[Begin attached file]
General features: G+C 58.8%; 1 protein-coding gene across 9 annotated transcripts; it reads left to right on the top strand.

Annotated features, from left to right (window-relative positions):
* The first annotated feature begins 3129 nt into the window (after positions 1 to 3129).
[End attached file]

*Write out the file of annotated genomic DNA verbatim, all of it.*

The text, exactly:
General features: G+C 58.8%; 1 protein-coding gene across 9 annotated transcripts; it reads left to right on the top strand.

Annotated features, from left to right (window-relative positions):
* The first annotated feature begins 3129 nt into the window (after positions 1 to 3129).